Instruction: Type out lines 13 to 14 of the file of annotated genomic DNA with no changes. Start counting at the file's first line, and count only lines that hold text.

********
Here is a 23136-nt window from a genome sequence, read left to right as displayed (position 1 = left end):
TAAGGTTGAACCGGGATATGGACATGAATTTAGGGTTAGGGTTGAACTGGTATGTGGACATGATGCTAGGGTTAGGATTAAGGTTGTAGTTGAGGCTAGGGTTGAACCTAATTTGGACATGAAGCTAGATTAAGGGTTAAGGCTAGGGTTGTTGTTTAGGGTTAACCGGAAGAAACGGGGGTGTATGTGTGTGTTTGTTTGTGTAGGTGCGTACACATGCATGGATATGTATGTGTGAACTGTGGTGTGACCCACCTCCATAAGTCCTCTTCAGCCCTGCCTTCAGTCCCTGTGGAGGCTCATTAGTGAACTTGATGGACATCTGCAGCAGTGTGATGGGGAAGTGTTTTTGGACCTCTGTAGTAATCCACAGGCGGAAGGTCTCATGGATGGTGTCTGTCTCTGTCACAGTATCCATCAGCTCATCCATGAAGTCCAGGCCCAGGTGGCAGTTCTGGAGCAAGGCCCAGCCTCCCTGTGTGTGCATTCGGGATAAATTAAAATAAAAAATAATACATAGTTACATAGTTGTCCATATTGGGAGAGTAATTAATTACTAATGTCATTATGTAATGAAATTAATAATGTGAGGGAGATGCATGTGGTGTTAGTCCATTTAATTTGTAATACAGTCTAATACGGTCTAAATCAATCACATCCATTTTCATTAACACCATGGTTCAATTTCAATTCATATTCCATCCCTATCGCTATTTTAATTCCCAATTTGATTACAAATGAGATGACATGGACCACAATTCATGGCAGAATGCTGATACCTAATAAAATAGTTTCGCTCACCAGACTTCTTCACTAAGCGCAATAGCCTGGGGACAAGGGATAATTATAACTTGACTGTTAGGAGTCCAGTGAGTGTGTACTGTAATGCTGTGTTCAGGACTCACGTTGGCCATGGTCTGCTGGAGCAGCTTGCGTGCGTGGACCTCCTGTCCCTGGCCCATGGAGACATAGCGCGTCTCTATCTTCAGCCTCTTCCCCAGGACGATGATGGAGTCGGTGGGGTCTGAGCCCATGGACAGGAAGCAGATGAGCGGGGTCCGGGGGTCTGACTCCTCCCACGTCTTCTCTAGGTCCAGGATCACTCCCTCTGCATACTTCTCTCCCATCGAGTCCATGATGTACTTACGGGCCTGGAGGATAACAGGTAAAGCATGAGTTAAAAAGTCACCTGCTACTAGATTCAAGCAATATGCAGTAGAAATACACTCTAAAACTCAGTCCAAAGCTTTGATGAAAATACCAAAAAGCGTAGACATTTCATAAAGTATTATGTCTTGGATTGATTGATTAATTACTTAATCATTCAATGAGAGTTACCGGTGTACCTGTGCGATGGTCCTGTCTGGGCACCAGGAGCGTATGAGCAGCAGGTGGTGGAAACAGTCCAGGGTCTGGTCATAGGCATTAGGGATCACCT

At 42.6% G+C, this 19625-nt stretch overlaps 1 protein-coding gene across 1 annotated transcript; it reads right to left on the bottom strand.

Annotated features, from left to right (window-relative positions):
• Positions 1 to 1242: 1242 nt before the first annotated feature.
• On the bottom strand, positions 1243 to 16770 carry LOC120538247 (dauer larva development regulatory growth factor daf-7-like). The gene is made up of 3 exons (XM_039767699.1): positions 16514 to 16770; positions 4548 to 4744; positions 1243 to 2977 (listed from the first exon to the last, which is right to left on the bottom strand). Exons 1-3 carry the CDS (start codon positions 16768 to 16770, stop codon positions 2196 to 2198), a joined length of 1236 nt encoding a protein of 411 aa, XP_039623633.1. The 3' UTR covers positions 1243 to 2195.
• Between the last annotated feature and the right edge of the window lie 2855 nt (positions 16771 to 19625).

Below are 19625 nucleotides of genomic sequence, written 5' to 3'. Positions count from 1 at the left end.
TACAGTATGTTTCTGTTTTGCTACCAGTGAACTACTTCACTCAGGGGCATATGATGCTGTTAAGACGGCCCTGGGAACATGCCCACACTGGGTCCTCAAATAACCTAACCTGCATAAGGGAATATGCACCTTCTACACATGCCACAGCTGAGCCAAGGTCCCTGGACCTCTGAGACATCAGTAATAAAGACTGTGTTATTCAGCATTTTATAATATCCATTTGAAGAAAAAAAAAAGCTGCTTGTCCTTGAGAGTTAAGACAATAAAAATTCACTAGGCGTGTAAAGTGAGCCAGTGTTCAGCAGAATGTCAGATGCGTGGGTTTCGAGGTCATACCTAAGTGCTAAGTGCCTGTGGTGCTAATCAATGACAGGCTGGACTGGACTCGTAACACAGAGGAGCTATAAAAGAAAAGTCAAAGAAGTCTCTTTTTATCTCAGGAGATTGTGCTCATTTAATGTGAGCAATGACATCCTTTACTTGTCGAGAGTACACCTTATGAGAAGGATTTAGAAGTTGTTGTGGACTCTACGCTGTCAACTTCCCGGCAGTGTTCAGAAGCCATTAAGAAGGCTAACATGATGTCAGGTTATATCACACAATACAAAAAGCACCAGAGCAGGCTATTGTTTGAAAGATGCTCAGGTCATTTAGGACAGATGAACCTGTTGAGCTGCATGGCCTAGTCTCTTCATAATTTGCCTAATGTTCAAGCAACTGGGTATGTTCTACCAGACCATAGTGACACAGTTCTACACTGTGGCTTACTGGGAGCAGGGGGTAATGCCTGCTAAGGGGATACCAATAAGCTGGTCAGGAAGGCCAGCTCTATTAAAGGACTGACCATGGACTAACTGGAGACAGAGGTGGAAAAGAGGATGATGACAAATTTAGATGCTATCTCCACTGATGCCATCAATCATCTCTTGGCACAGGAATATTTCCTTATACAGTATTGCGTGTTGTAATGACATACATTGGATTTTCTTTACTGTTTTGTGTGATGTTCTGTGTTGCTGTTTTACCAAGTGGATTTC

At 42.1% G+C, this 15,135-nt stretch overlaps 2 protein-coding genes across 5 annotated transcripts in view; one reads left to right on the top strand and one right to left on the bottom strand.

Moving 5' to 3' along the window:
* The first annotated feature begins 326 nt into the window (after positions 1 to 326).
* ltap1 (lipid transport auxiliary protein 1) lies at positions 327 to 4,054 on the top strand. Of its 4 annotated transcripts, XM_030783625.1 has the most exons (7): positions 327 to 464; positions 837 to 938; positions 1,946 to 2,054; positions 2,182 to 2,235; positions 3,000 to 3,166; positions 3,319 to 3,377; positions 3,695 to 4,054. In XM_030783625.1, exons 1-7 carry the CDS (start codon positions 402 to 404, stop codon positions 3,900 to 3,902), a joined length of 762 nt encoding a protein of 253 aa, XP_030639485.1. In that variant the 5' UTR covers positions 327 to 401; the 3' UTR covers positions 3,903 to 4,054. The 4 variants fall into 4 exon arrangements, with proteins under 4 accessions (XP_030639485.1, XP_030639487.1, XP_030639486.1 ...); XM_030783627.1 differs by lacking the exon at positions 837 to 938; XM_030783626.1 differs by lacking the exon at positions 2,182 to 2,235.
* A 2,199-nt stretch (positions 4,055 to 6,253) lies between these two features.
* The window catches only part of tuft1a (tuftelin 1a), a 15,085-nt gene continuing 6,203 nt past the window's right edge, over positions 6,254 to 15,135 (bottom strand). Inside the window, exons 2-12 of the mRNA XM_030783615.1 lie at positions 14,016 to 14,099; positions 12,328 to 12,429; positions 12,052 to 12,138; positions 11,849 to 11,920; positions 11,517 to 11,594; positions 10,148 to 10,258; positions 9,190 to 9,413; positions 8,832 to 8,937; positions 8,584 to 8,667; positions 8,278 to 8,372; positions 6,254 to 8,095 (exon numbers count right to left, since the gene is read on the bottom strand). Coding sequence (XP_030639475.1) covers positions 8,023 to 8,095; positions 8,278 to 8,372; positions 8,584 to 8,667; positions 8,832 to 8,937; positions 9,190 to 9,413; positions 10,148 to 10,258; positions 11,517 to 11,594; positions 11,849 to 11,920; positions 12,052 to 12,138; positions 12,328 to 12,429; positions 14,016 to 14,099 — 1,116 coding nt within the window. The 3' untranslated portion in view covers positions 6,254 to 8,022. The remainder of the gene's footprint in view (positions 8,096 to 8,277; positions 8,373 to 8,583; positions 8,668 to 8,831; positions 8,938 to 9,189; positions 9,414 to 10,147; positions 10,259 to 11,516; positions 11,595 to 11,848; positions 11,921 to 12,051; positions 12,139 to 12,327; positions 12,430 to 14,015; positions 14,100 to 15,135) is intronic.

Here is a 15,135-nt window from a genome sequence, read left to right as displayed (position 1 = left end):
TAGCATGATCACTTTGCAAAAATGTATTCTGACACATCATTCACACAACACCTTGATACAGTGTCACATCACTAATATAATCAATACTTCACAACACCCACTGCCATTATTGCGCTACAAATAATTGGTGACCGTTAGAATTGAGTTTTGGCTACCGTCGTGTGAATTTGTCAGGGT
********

* ltap1 (lipid transport auxiliary protein 1) lies at positions 327 to 4,054 on the top strand. Of its 4 annotated transcripts, XM_030783625.1 has the most exons (7): positions 327 to 464; positions 837 to 938; positions 1,946 to 2,054; positions 2,182 to 2,235; positions 3,000 to 3,166; positions 3,319 to 3,377; positions 3,695 to 4,054. In XM_030783625.1, exons 1-7 carry the CDS (start codon positions 402 to 404, stop codon positions 3,900 to 3,902), a joined length of 762 nt encoding a protein of 253 aa, XP_030639485.1. In that variant the 5' UTR covers positions 327 to 401; the 3' UTR covers positions 3,903 to 4,054. The 4 variants fall into 4 exon arrangements, with proteins under 4 accessions (XP_030639485.1, XP_030639487.1, XP_030639486.1 ...); XM_030783627.1 differs by lacking the exon at positions 837 to 938; XM_030783626.1 differs by lacking the exon at positions 2,182 to 2,235.
* A 2,199-nt stretch (positions 4,055 to 6,253) lies between these two features.